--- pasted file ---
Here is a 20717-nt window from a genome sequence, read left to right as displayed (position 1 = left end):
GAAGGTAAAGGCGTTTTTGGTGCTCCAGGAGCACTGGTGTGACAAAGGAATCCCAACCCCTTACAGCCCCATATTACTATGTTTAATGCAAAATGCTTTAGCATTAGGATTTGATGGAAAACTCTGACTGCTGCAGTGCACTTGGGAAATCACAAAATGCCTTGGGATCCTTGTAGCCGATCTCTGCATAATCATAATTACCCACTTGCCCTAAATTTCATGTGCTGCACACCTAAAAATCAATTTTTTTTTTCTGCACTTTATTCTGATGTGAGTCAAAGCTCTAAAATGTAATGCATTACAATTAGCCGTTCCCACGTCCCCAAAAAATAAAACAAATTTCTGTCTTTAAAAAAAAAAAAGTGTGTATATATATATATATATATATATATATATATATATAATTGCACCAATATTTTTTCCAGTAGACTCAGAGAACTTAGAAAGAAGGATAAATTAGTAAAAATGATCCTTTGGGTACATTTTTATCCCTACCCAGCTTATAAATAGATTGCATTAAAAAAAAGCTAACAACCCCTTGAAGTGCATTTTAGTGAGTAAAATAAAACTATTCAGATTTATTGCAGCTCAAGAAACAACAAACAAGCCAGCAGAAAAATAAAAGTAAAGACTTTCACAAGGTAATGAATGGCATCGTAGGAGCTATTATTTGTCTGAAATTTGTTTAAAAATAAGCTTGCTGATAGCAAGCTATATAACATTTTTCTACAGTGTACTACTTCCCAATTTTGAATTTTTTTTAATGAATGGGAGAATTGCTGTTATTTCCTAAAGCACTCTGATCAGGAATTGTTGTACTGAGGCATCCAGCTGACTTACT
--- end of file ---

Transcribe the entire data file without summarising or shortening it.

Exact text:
Here is a 20717-nt window from a genome sequence, read left to right as displayed (position 1 = left end):
GAAGGTAAAGGCGTTTTTGGTGCTCCAGGAGCACTGGTGTGACAAAGGAATCCCAACCCCTTACAGCCCCATATTACTATGTTTAATGCAAAATGCTTTAGCATTAGGATTTGATGGAAAACTCTGACTGCTGCAGTGCACTTGGGAAATCACAAAATGCCTTGGGATCCTTGTAGCCGATCTCTGCATAATCATAATTACCCACTTGCCCTAAATTTCATGTGCTGCACACCTAAAAATCAATTTTTTTTTTCTGCACTTTATTCTGATGTGAGTCAAAGCTCTAAAATGTAATGCATTACAATTAGCCGTTCCCACGTCCCCAAAAAATAAAACAAATTTCTGTCTTTAAAAAAAAAAAAGTGTGTATATATATATATATATATATATATATATATATATAATTGCACCAATATTTTTTCCAGTAGACTCAGAGAACTTAGAAAGAAGGATAAATTAGTAAAAATGATCCTTTGGGTACATTTTTATCCCTACCCAGCTTATAAATAGATTGCATTAAAAAAAAGCTAACAACCCCTTGAAGTGCATTTTAGTGAGTAAAATAAAACTATTCAGATTTATTGCAGCTCAAGAAACAACAAACAAGCCAGCAGAAAAATAAAAGTAAAGACTTTCACAAGGTAATGAATGGCATCGTAGGAGCTATTATTTGTCTGAAATTTGTTTAAAAATAAGCTTGCTGATAGCAAGCTATATAACATTTTTCTACAGTGTACTACTTCCCAATTTTGAATTTTTTTTAATGAATGGGAGAATTGCTGTTATTTCCTAAAGCACTCTGATCAGGAATTGTTGTACTGAGGCATCCAGCTGACTTACT